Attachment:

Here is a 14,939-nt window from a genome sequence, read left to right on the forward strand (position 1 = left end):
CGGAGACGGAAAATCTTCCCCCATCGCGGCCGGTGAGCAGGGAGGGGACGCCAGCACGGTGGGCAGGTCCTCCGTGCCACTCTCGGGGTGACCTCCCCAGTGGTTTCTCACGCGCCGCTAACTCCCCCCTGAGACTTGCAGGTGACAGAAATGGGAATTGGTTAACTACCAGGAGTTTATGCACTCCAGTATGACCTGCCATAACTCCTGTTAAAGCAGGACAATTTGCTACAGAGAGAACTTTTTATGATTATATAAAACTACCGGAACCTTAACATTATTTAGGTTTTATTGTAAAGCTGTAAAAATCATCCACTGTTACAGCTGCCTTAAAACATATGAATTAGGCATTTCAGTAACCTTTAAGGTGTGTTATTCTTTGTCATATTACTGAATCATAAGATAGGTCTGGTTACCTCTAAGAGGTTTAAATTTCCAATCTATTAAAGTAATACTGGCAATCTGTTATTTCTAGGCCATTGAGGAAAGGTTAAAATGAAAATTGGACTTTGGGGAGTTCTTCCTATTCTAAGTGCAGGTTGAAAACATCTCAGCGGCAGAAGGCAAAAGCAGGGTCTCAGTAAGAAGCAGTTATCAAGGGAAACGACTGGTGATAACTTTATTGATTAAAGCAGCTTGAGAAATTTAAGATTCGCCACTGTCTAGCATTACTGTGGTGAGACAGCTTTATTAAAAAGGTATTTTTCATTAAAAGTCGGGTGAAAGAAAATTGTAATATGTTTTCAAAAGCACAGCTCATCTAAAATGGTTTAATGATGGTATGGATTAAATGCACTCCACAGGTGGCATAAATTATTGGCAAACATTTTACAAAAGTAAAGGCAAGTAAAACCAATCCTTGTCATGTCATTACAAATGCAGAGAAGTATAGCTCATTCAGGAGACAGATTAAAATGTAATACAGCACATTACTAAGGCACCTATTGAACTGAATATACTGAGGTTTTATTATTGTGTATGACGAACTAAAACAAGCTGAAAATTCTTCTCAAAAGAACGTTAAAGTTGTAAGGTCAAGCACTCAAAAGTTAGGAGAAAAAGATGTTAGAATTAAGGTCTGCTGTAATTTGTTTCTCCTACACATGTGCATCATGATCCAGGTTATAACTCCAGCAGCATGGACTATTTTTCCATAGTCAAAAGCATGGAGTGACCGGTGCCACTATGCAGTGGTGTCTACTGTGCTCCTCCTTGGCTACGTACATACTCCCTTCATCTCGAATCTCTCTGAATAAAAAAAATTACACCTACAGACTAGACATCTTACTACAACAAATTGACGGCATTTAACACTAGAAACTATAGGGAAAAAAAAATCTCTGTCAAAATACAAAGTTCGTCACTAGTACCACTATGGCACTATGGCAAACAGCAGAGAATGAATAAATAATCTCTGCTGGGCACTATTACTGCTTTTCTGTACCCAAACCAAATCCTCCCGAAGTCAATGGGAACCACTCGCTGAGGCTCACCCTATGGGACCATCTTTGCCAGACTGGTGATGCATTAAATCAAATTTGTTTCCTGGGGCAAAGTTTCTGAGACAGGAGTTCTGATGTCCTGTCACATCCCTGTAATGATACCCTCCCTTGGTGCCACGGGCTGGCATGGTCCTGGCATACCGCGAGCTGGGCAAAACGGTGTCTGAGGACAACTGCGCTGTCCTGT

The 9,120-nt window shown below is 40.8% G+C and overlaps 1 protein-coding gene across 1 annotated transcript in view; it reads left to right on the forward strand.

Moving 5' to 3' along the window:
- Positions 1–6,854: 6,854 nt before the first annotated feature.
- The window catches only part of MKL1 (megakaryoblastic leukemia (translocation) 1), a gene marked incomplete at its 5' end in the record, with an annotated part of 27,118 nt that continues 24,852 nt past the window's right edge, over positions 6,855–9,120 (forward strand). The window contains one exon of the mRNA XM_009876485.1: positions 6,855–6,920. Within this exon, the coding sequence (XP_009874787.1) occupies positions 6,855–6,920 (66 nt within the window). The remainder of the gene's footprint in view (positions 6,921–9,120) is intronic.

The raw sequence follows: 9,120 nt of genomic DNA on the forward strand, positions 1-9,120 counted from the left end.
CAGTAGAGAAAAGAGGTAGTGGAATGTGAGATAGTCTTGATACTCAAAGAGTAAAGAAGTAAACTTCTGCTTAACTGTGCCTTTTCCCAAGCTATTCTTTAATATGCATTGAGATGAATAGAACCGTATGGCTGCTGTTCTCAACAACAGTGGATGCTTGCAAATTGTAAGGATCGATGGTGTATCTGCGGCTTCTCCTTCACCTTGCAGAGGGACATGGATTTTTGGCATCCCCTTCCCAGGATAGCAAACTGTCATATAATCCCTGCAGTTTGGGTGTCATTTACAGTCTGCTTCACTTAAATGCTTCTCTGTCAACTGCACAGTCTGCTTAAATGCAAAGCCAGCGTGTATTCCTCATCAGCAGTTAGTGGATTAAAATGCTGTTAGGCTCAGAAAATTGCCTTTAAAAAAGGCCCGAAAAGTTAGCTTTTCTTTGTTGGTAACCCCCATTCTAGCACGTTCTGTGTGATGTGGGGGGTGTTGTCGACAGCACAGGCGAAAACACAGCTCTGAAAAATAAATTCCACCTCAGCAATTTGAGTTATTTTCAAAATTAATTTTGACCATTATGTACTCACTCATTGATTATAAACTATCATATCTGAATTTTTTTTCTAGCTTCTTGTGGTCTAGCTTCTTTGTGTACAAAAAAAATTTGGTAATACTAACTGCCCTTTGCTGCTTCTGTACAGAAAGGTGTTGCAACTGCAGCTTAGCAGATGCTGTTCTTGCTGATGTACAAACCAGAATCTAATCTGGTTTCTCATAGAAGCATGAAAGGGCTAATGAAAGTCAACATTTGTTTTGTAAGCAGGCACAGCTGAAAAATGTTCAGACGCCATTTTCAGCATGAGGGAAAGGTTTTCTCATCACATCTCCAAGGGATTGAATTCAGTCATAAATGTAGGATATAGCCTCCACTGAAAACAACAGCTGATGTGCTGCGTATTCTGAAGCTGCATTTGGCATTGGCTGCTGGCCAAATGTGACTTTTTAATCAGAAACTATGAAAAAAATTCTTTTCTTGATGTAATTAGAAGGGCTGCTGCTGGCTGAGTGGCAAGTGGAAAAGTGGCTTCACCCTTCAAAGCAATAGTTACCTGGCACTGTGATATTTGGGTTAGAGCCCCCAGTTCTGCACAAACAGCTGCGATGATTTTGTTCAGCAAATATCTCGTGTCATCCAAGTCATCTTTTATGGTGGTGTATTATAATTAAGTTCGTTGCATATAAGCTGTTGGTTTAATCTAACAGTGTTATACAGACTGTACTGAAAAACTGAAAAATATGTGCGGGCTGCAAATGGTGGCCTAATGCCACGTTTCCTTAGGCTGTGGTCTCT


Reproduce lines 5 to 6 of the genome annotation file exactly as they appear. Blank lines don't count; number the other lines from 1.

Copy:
- Positions 1–6,854: 6,854 nt before the first annotated feature.
- The window catches only part of MKL1 (megakaryoblastic leukemia (translocation) 1), a gene marked incomplete at its 5' end in the record, with an annotated part of 27,118 nt that continues 24,852 nt past the window's right edge, over positions 6,855–9,120 (forward strand). The window contains one exon of the mRNA XM_009876485.1: positions 6,855–6,920. Within this exon, the coding sequence (XP_009874787.1) occupies positions 6,855–6,920 (66 nt within the window). The remainder of the gene's footprint in view (positions 6,921–9,120) is intronic.